• Individual documents were scanned on an Epson Perfection V33 flatbed scanner, and an ELMO TT-12i overhead document camera was used to digitize the most fragile documents, such as a scrapbook of cyanotype photograms from 1910-1915.
  • Once digitized and converted to PDFs, all applicable text was OCRed via Adobe Acrobat Pro DC and then uploaded to an online collection hosted by BW using OCLC CONTENTdm. Metadata was assigned using Library of Congress Authorities.

About the Authors

Thomas R. Beatman is an Integrated Biosciences Ph.D. candidate in the Biology Department at the University of Akron. His dissertation is on the theory and application of using games and gameful experiences. He uses his background in biology in the design and development of science communication toolkits to translate complex biological problems to be more understandable to the public. His primary interest is in communicating biodiversity and evolution in informal science education environments.
Shanon Donnelly is an Assistant Professor in the Department of Geosciences at the University of Akron, where he uses geospatial technologies in teaching and research. He employs tools such as geographic information systems and remote sensing in the pursuit of connecting people’s lived experiences with emergent patterns of impact and opportunity across spatial and temporal scales.
Kathryn M. Flinn is an ecologist and Associate Professor of Biology at Baldwin Wallace University in Berea, Ohio. She earned a Ph.D. in Ecology and Evolutionary Biology from Cornell University. Her recent research examines plant community change through time in northeast Ohio. With two undergraduate collaborators, she assessed changes in an old-growth forest over 86 years by resurveying A.B. Williams’s plots. The results are forthcoming in Journal of the Torrey Botanical Society.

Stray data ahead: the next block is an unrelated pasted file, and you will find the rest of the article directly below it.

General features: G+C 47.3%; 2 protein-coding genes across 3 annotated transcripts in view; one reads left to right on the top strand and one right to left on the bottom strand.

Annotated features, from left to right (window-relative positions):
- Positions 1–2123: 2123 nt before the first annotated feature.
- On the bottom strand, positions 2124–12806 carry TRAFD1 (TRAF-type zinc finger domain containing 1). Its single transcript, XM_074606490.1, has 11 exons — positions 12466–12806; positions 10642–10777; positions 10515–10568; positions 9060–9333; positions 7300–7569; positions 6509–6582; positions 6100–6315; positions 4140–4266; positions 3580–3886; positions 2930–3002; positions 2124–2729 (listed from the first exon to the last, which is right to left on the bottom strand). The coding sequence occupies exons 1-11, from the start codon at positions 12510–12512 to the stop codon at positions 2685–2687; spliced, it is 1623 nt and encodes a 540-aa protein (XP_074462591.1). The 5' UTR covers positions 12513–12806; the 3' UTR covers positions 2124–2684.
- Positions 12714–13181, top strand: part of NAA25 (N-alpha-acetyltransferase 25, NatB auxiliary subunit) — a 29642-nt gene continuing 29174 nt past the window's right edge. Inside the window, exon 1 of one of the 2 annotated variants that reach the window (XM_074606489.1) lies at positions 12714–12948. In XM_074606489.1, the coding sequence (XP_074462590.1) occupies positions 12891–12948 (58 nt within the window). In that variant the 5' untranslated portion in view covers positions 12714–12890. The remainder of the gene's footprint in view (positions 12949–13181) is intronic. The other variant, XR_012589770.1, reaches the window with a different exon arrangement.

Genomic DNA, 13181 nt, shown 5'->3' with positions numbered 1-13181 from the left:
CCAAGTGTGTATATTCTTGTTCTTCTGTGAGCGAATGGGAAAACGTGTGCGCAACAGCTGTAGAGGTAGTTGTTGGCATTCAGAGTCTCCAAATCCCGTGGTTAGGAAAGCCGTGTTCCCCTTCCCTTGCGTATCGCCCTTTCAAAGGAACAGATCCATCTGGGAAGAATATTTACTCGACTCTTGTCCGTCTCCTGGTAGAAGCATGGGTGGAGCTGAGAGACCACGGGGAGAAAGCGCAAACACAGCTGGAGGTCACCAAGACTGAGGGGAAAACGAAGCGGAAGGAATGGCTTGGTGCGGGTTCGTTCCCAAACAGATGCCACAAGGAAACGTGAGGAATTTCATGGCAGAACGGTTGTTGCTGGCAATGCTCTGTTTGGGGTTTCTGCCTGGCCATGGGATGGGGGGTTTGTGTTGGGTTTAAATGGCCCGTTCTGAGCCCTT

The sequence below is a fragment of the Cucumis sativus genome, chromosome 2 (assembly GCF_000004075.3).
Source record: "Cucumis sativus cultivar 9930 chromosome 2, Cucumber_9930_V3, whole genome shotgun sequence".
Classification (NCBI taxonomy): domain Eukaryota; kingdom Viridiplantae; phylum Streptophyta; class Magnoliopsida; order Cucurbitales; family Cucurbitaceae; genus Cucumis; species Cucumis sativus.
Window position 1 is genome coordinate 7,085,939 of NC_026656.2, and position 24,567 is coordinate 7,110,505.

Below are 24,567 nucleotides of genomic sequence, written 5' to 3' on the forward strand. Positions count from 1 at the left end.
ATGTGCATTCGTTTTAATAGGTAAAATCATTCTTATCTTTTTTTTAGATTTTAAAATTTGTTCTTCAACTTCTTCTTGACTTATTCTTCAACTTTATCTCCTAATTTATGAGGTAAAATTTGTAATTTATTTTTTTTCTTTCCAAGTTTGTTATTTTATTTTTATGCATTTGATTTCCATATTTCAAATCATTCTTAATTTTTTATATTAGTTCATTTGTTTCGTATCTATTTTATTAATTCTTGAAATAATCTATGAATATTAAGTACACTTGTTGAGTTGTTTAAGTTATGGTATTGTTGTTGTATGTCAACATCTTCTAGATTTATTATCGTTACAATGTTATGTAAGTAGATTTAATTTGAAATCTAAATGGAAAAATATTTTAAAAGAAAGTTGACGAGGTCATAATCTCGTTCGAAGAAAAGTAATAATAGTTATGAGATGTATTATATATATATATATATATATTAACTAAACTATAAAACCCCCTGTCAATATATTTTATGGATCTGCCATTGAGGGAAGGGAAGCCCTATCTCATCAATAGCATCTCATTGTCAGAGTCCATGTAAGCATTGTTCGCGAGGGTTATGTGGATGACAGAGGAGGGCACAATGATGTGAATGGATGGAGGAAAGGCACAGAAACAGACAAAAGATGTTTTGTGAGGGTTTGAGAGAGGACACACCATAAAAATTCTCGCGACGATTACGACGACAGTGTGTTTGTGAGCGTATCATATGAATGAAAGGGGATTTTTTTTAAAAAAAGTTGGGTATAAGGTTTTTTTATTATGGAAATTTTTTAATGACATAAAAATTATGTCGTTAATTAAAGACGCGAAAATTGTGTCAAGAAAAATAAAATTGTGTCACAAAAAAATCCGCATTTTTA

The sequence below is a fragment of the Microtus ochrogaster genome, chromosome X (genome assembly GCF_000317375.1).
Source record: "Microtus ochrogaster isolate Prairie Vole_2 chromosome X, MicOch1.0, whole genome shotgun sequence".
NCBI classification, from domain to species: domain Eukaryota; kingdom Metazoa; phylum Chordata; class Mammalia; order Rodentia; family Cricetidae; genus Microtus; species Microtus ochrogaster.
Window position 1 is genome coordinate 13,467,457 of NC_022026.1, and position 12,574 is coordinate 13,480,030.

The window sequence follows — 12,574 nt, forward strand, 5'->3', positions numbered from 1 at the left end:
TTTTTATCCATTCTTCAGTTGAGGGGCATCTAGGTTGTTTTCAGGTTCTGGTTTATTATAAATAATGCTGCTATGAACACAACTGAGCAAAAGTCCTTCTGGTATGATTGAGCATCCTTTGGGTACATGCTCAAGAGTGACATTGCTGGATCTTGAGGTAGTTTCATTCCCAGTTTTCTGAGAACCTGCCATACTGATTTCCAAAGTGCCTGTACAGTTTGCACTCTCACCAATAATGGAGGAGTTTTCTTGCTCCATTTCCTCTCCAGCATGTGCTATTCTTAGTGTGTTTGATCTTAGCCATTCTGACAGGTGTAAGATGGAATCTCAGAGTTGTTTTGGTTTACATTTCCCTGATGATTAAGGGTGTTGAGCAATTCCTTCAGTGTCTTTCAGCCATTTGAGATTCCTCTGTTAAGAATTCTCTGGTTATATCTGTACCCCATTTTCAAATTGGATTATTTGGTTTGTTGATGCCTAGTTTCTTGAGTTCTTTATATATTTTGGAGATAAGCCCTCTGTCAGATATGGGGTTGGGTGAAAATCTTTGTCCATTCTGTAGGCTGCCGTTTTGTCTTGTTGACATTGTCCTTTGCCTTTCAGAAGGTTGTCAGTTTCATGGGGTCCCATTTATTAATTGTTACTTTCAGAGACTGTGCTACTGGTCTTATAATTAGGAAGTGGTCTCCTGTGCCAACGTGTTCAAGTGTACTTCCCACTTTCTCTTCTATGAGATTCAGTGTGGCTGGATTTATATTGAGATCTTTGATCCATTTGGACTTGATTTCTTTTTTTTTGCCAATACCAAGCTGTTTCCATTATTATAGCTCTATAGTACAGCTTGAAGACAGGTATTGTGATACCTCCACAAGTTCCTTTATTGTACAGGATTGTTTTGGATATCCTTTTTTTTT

Jeremy M. Spencer is an Assistant Professor of Instruction in the Department of Geosciences at the University of Akron. He received his Ph.D. in climatology from Kent State University, where he focused on the impact of cold weather on human mortality. Currently, his academic interests involve the communication of climatology and geography. This includes outreach to local elementary and middle schools, as well as developing course materials that promote inquiry and critical thinking in college geography and atmospheric science courses.
Ryan J. Trimbath is an Ecologist and Natural Resource Manager with broad interest in understanding and protecting nature. He received a B.S. in Wildlife and Conservation Biology from Ohio University and is a Ph.D. candidate in Biology at the University of Akron. Ryan feels lucky to have opportunities to study forests across the country from Hawaii to New Hampshire.
Wendy Wasman is the Librarian & Archivist at the Cleveland Museum of Natural History in Cleveland, Ohio, where she oversees the 50,000-volume research library, curates the rare book collection, and manages the archives and special collections. She earned a B.A. from Oberlin College and an M.L.S. from Kent State University.